Thoughts on Romeo and Juliet

Contains spoilers.

Romeo and Juliet, published in 1597, is arguably the most famous of Shakespeare’s plays.  It has definitely been the one I’ve been most aware of since childhood, though that might be due the fact our school got us to do a production of it when I was 8 – which was very fun indeed!  I played Paris and relished the death scene.  Probably the best role I’ve ever had in a play, actually.  But that’s digressing.  I remember thinking at the time I wanted to read the ‘original book’, but was put off the idea when I found out it originated from a 400 year old play.  Now, 9 years later, I decided to finally read it.  Because of its immense popularity and widely renowned nature, this is a hard play to discuss objectively.  I knew the story off by heart before reading it so that will also have affected my response.

I think my main reaction was shock towards the plot.  I’d heard beforehand that Juliet is far younger than Romeo and that their relationship only spanned 3 days, but I had no idea just how distastefully this would come across even in the writing itself.  There’s a whole spiel about Juliet being ‘not yet 14’ – it’s never said how old Romeo is but we can presume he is older than 13, and Paris is probably around the same age.  Perhaps it’s just me, but I find it quite creepy that all these men should be chasing after a girl so young.  I could perhaps just forgive this, except the timescale of the play is so ridiculously played out:  Romeo and Juliet meet at a party he’s crashed, and within a page they’re tasting one another’s saliva.  That’s not love, that’s a hook-up at a party.  I can only presume they’re both drunk (actually, that might explain the entire play).  The fact that their first conversation has the form of a sonnet is a nice touch, but alone is not enough.  The next day they are married because, you know, they’re in love.  Like the people who go to Las Vegas for a party and wake up the next day married.  I had a similar problem with Les Misérables.  Thing is, I highly doubt Romeo actually loves Juliet.  To begin with he’s sulking over this girl called Rosaline, partly because she doesn’t love him but the main focus seems to be on her insistence to ‘remain chaste’.  Suddenly Romeo’s intentions become a bit clearer.  Friar Lawrence gets is right on the mark when he says:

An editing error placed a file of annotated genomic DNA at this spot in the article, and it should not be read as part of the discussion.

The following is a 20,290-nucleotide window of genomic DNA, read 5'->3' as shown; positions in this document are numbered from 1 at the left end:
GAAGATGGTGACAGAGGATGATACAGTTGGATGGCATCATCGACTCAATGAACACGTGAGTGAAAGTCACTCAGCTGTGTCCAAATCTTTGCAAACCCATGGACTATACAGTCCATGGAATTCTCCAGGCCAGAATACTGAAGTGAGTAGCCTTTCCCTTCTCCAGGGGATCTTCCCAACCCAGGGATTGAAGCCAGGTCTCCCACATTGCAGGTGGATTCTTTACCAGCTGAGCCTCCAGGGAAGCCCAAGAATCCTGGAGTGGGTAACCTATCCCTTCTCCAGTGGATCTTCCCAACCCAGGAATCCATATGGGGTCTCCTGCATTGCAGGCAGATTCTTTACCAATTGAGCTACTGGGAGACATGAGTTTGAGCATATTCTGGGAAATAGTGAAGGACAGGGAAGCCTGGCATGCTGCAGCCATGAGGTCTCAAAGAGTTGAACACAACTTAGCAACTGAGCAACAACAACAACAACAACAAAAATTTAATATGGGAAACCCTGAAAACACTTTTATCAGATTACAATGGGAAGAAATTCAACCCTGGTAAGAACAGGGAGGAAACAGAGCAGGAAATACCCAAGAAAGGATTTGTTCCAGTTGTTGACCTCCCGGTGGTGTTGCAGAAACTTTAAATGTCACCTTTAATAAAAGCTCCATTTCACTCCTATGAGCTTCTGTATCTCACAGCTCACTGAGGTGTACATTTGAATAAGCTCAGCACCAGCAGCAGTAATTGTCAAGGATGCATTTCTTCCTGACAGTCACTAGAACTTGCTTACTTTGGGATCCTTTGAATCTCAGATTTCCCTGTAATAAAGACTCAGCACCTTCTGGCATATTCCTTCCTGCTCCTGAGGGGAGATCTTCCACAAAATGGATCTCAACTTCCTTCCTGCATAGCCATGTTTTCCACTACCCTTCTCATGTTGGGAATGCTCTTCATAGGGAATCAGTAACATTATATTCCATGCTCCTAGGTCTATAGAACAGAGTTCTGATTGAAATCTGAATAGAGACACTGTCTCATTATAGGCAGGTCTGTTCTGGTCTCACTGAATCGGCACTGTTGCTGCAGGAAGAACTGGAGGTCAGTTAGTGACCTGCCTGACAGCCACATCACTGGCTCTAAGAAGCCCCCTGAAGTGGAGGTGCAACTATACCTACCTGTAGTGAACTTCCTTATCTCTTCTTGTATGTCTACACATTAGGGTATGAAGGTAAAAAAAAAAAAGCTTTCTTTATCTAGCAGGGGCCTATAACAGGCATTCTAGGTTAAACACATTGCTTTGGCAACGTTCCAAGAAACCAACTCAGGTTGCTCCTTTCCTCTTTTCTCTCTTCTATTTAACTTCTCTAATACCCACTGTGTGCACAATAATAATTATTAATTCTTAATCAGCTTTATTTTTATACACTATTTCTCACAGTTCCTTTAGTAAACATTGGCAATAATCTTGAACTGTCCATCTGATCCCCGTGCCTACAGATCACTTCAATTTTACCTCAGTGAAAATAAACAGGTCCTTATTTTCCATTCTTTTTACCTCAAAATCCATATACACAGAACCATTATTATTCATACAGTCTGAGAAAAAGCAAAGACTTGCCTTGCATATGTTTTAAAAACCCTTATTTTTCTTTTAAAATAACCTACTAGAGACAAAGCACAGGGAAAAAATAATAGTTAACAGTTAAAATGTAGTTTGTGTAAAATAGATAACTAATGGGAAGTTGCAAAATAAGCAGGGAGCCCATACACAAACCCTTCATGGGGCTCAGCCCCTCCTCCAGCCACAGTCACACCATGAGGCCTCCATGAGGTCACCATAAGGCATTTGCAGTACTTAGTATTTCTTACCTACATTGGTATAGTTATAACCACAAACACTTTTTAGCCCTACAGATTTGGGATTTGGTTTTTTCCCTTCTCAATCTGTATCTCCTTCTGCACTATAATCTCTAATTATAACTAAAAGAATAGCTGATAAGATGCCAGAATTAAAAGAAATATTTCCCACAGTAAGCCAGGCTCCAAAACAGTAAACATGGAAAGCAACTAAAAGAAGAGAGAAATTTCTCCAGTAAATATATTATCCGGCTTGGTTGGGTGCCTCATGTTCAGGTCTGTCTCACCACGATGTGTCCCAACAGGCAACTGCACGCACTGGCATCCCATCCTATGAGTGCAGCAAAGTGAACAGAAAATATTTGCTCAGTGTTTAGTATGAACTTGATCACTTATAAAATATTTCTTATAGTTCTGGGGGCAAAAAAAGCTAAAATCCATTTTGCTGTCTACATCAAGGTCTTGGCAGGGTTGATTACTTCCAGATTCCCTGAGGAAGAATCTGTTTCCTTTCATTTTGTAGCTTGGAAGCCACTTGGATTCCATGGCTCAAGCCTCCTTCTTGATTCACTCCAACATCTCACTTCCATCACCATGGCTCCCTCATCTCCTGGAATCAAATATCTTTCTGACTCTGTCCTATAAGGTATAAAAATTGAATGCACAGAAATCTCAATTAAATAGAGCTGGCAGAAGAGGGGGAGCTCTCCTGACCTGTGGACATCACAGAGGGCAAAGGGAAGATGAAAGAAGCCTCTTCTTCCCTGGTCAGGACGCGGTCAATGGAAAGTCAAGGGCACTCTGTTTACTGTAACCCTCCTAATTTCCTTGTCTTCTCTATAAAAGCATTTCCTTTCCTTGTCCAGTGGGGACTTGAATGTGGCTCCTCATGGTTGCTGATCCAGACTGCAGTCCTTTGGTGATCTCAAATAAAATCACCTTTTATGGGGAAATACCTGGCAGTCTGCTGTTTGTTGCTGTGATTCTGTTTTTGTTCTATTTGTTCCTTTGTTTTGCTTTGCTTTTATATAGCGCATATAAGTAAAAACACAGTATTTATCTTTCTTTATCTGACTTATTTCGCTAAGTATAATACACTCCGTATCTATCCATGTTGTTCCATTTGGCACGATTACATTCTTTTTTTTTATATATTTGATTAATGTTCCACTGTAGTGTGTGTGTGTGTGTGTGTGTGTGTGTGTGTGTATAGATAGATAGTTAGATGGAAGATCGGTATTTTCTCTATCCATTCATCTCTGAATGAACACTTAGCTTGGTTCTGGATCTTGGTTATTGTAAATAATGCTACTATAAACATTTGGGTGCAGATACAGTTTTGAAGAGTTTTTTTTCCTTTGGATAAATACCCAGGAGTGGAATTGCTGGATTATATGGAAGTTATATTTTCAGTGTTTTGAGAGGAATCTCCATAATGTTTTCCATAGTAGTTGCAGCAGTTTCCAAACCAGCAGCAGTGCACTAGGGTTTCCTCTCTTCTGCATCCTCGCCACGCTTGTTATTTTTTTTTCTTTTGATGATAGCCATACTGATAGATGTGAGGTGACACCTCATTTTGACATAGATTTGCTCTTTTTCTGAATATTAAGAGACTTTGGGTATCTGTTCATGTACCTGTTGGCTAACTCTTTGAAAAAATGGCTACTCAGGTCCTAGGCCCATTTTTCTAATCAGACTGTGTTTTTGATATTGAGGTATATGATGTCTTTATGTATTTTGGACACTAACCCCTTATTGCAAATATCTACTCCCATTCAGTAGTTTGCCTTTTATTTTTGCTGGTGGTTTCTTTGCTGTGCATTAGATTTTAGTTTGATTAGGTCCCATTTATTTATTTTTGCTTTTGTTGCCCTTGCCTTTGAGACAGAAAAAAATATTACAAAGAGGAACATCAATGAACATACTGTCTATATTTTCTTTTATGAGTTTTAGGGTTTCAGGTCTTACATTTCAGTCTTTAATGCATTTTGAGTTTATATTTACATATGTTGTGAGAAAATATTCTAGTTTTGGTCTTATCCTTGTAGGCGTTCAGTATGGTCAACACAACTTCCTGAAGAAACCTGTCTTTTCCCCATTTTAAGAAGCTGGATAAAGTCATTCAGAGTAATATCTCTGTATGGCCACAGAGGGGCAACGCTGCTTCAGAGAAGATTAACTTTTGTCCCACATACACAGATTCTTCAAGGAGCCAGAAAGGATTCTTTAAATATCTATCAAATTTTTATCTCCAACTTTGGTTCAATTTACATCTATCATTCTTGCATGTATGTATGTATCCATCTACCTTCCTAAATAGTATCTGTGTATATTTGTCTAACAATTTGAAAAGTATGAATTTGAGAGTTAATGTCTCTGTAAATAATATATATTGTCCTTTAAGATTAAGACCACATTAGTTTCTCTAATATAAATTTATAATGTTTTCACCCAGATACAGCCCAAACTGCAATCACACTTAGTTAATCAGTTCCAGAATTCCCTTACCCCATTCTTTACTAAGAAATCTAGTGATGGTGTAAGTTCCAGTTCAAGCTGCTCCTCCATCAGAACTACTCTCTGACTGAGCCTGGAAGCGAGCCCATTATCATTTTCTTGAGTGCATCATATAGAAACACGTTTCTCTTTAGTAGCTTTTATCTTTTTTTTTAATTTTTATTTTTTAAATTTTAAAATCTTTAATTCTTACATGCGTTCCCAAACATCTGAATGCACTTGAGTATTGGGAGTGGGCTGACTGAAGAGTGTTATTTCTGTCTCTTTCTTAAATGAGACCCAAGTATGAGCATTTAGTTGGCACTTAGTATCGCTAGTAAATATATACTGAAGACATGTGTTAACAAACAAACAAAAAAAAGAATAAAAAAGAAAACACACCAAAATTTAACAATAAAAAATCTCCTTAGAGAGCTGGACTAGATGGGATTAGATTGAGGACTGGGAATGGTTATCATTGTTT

“Holy Saint Francis, what a change is here!
Is Rosaline, whom thou didst love so dear,
So soon forsaken?  Young men’s love, then, lies
Not truly in their hearts, but in their eyes.”

This might indicate that even Shakespeare disapproves of their relationship.  Is Romeo and Juliet supposed to purport the same idea as his Sonnet 130; to make fun of traditional relationships?  The play does begin as a comedy, after all, only then collapsing into a tragedy.  Was Shakespeare having a laugh?  If that is his intention, he has certainly failed!  Romeo and Juliet has somehow, perversely, become the archetypal love story of “star-cross’d lovers”.  Though I would prefer the alternative of it being a ‘Great Hormone Story’, personally.

I don’t mean to sound overly critical; there were other elements I enjoyed.  Most of all, of course, was Shakespeare’s masterful use of language.  This, again, was held back by the poor plotting of the romance – beautifully written dialogue about love makes the situation even worse, in fact – but the language can be appreciated in isolation as lyrical and deeply poetic.  No examples spring instantly to mind, though again I find myself impressed by just how many modern phrases Shakespeare coined.

Romeo and Juliet does beg a question, for me, on the relationship between language and plot.  Some ‘literary elites’ may argue that true value is found in the skillful and original use of language, but I’m very much on the side of having a detailed, convincing plot, even if this means sacrificing the language.  Which is why I prefer the perhaps sometimes blandly-written Hunger Games or Harry Potter to Shakespeare, simply because they develop characters and stories to a much greater degree.  Other than being ‘star-cross’d lovers’, what development did Romeo and Juliet really have?  When they fall in love, I’m unconvinced.  When they commit suicide, I’m bored.  When Juliet says she would rather her parents die than Romeo be banished from Verona, I’m repulsed by the character.  The reader/audience is supposed to be on Juliet’s side, not cheering when she dies.

Sorry, ranting again.  The use of a chorus interested me.  Is it a technique Shakespeare uses a lot?  This is only my fourth of his plays (after Macbeth, Antony and Cleopatra, and Othello), but I’ve never seen it before.  I also felt the concept of feuding between the Montague and the Capulet families was initially well established, with the point becoming really well made of the futility of such a strife (even if I would argue Juliet’s death is more a reaction to her father’s patriarchal dominance, trying to force her into an arranged marriage, than the quarreling between families).